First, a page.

By Nicole Pajer

More companies are starting to allow employees to take their dogs to work with them. Having your dog in your workplace has been shown to boost morale, increase productivity, and keep workers motivated. In addition, it provides employees with a reason to step away from their desks and get outside for a workday break.

As more companies are allowing dogs in the workplace, it’s important to know the proper dog etiquette and dog rules. I touched base with several dog-friendly companies (including ours) to learn the do’s and don’ts of bringing your dog to work:

1. Give the dog a place to feel safe, not territorial.

Cesar recommends that you set up a place for your dogs—a pillow or dog bed—beforehand. The dogs will feel safe when you direct them to their place and feel good knowing they have a place of their own. Don’t let the dogs find their own place or they can become territorial. If you bring them to their place, they share the territory.

2. Make sure your dog is well behaved at work

“Office dogs should be friendly and non-territorial. A dog that picks fights or growls unnecessarily can create a disruptive work environment. Also, if a dog barks or whines too much, it can be distracting for other workers” —Samantha Gewertz, Dogswell

But that doesn’t mean, you can’t bring in a dog with problems. Just discuss your dog’s problems with your co-workers beforehand and try to support other dogs with problems, too. Don’t discourage others from bringing a dog with issues and don’t be discouraged if it’s your dog with the issues. Being a good pack leader means supporting one another through the process.

It’s important that the humans in the office know to do what’s best. That means no touch, no talk, no eye contact.

Senior Content Editor/Head Writer Jon Bastian pictured here with his dogs
Sheeba (left) and Shaow (right).

3. You must supervise your dog at all times

“Dogs must be under control and well-behaved, and not wander around the offices unattended.” —Jon Bastian,

“At Amazon, all dogs are required to be on-leash except when they’re in an office with the door closed or behind a baby gate.” —Michele Glisson, Amazon

4. Dogs should be healthy and up to date on vaccinations

“Management asks that the dogs are healthy and vaccinated because the office place is not a controlled environment like the home. With other dogs running around, it would be terrible if one got sick from someone or something here.” —David Maiuri, Bank of America

“When I bring my dog to work with me it is required that he is clean, healthy, and up to date on all required vaccines. We are all about safety. First to make sure that any animals he comes in contact with will be safe but also any people. Accidents can happen and you can never be too careful when it comes to your pets” —Dave Corey, Petco

5. Your dog should be housebroken before coming to work

“It’s important that office dogs know not to pee or poop inside. This is annoying to other officemates, especially if they find it, or step in it, before you. If you bring your dog to work, be sure to take the dog out every few hours. It’s a good chance to get outside and get a little exercise while also caring for your dog’s needs. And in case of accidents, keep a roll of paper towels and pet stain remover in the office.” —Samantha Gewertz, Dogswell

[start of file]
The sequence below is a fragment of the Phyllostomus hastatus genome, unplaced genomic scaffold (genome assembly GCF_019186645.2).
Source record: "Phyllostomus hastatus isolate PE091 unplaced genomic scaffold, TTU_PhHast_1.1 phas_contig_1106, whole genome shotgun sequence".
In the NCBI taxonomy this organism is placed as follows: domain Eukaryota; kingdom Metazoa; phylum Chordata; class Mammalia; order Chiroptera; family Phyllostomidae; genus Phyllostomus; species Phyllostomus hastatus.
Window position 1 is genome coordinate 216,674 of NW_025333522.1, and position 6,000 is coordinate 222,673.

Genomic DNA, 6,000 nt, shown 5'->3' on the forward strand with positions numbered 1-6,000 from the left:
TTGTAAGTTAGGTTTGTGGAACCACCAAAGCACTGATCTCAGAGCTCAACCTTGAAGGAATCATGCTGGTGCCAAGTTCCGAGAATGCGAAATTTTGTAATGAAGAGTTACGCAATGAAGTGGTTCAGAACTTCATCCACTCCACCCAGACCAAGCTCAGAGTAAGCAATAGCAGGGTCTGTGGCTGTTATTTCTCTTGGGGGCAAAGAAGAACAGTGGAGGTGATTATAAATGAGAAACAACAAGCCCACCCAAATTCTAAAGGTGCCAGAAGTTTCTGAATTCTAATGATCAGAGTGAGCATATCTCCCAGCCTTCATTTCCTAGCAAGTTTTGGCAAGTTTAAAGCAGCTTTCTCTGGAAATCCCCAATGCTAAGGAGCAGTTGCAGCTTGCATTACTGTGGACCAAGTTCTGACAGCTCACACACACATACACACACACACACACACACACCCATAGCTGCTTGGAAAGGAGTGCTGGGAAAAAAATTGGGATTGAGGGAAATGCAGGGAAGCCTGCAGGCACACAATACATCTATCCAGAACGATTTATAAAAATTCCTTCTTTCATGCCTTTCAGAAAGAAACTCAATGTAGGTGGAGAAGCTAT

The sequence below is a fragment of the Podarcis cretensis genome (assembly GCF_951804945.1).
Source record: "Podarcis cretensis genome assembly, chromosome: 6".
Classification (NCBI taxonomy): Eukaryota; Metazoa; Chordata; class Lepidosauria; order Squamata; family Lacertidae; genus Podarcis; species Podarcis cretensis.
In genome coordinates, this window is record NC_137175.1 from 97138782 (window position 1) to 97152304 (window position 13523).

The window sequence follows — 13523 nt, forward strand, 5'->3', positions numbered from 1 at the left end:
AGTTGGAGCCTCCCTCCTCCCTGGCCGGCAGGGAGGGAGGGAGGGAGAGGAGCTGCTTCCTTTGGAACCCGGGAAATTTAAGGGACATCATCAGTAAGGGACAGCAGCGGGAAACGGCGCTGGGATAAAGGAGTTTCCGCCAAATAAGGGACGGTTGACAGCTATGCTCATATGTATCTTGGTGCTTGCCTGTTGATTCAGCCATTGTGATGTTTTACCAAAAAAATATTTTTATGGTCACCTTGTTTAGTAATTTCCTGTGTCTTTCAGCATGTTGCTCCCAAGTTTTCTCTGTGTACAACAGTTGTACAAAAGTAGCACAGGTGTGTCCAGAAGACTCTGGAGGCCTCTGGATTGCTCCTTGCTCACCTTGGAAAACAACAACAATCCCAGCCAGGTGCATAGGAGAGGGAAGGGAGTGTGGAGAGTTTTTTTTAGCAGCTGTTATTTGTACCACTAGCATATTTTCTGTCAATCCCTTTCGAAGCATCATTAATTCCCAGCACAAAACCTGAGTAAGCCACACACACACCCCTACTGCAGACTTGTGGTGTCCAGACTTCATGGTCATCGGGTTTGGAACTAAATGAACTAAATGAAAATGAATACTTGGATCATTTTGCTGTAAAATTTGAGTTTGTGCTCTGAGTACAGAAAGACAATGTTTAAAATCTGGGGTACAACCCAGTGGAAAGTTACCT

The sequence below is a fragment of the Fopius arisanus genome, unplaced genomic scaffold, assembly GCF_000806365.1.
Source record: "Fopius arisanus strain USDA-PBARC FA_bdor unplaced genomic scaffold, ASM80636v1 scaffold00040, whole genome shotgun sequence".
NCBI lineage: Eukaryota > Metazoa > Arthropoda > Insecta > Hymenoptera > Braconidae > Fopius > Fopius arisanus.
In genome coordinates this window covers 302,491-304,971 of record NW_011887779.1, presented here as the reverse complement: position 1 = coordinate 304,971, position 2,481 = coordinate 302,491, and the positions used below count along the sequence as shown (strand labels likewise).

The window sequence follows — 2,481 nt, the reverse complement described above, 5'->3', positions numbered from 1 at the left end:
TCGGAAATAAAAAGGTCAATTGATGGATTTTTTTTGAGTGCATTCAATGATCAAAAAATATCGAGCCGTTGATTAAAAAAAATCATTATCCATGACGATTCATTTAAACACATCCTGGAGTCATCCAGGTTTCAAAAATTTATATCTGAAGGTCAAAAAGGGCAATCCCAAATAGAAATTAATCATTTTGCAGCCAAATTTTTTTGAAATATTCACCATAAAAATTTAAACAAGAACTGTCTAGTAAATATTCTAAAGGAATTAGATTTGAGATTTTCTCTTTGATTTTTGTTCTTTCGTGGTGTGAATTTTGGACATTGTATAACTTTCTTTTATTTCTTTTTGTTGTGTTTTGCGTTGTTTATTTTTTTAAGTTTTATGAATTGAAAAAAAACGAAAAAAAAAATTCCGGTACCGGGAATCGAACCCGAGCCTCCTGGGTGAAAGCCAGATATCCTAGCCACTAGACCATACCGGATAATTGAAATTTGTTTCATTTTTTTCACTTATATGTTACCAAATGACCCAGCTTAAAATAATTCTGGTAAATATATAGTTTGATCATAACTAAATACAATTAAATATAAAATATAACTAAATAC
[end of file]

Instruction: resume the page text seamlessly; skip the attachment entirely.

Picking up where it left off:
6. Exercise Together.

Cesar recommends starting the day with at least a 30 minute walk, but for those that need more exercise or to drain more energy, consider a bike ride or run before work or have the dog carry a dog backpack. It would be ideal to come in early and do a pack walk together. Just remember to introduce the dogs in neutral territory outside the office where they can smell each other and walk together.

7. Make sure your dog is properly stimulated

Cesar says that one way to stimulate dogs and foster friendships among dogs is to let them exchange toys or share one another’s today for 20 to 30 minutes. This lets them get to know the scent of the other dog.

“We will occasionally stop everything to have a doggie play break, particularly if we have a lot of dogs in the office.” —Jon Bastian,

“It’s good to bring toys in to amuse your dog and prevent boredom while you work.” —Samantha Gewertz, Dogswell

“Our office dogs enjoy trips to the dog-friendly water fountains in the outside plazas and lunchtime walks to nearby off-leash dog parks.” — Michele Glisson, Amazon

8. Dog Feeding Time, Dog Treats and Bones

In the beginning, don’t give the dogs bones or treats when another dog is present. In fact, don’t feed dogs in the office at all. A common water bowl area is a good idea.

Video Director George Gomez and his Pit/Pointer
mix Suzie.

9. Owners are responsible for their own dogs at work

“People are responsible for their own dogs, whether that person is a temp or an executive—when one of Cesar’s dogs has an accident, Cesar cleans it up himself.” —Jon Bastian,

“At Ben & Jerry’s, dog owners must keep their best friends quiet as to not distract from the work environment, and most importantly pick up after puppy’s “presents” both inside and outside!” —Sean Greenwood, Ben & Jerry’s

Here at, we have Cesar himself to keep our canines in line, (Cesar has definitely tossed a “Tsch!” or two at all of our dogs at one time or another) however, it is your responsibility to keep an eye on your own dog while in the workplace. By following the above advice, you will ensure that you and your dog have a fun and relaxed time at the office, not to mention a productive workday!

If your company allows you to bring your dog to work, we’d love to hear your experiences and tips in the Comments section below.


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